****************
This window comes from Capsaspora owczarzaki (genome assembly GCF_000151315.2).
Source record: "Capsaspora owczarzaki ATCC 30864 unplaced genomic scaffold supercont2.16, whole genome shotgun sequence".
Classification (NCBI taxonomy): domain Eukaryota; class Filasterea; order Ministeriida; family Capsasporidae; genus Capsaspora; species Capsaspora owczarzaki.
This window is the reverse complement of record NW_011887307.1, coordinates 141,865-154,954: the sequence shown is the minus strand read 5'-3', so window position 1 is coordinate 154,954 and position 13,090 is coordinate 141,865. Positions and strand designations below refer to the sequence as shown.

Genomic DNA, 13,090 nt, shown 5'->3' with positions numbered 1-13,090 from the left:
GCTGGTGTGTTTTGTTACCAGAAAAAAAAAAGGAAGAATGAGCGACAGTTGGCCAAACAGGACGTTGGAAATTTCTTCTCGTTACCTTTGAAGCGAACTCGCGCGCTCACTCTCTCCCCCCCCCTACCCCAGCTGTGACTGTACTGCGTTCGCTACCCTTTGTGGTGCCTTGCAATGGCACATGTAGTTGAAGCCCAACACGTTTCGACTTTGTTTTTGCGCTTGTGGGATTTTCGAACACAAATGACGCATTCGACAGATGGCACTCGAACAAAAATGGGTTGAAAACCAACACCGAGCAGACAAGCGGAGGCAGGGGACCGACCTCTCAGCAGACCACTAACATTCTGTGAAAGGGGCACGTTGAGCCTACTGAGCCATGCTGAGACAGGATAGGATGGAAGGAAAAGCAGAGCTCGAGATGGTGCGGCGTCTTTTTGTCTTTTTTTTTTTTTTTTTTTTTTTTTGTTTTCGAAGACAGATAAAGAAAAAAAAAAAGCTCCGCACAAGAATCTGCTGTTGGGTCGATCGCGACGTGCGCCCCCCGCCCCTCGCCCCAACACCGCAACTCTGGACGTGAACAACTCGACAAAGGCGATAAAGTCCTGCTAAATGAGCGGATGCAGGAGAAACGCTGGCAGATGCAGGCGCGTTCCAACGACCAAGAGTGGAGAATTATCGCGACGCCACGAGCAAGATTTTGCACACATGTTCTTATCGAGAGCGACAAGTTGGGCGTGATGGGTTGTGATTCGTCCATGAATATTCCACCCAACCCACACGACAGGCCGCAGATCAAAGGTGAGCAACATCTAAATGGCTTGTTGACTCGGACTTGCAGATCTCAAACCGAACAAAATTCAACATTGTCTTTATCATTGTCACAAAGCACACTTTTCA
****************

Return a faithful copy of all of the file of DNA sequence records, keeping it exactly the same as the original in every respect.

This window comes from Capsaspora owczarzaki (genome assembly GCF_000151315.2).
Source record: "Capsaspora owczarzaki ATCC 30864 unplaced genomic scaffold supercont2.16, whole genome shotgun sequence".
Classification (NCBI taxonomy): domain Eukaryota; class Filasterea; order Ministeriida; family Capsasporidae; genus Capsaspora; species Capsaspora owczarzaki.
This window is the reverse complement of record NW_011887307.1, coordinates 141,865-154,954: the sequence shown is the minus strand read 5'-3', so window position 1 is coordinate 154,954 and position 13,090 is coordinate 141,865. Positions and strand designations below refer to the sequence as shown.

Genomic DNA, 13,090 nt, shown 5'->3' with positions numbered 1-13,090 from the left:
GCTGGTGTGTTTTGTTACCAGAAAAAAAAAAGGAAGAATGAGCGACAGTTGGCCAAACAGGACGTTGGAAATTTCTTCTCGTTACCTTTGAAGCGAACTCGCGCGCTCACTCTCTCCCCCCCCCTACCCCAGCTGTGACTGTACTGCGTTCGCTACCCTTTGTGGTGCCTTGCAATGGCACATGTAGTTGAAGCCCAACACGTTTCGACTTTGTTTTTGCGCTTGTGGGATTTTCGAACACAAATGACGCATTCGACAGATGGCACTCGAACAAAAATGGGTTGAAAACCAACACCGAGCAGACAAGCGGAGGCAGGGGACCGACCTCTCAGCAGACCACTAACATTCTGTGAAAGGGGCACGTTGAGCCTACTGAGCCATGCTGAGACAGGATAGGATGGAAGGAAAAGCAGAGCTCGAGATGGTGCGGCGTCTTTTTGTCTTTTTTTTTTTTTTTTTTTTTTTTTGTTTTCGAAGACAGATAAAGAAAAAAAAAAAGCTCCGCACAAGAATCTGCTGTTGGGTCGATCGCGACGTGCGCCCCCCGCCCCTCGCCCCAACACCGCAACTCTGGACGTGAACAACTCGACAAAGGCGATAAAGTCCTGCTAAATGAGCGGATGCAGGAGAAACGCTGGCAGATGCAGGCGCGTTCCAACGACCAAGAGTGGAGAATTATCGCGACGCCACGAGCAAGATTTTGCACACATGTTCTTATCGAGAGCGACAAGTTGGGCGTGATGGGTTGTGATTCGTCCATGAATATTCCACCCAACCCACACGACAGGCCGCAGATCAAAGGTGAGCAACATCTAAATGGCTTGTTGACTCGGACTTGCAGATCTCAAACCGAACAAAATTCAACATTGTCTTTATCATTGTCACAAAGCACACTTTTCA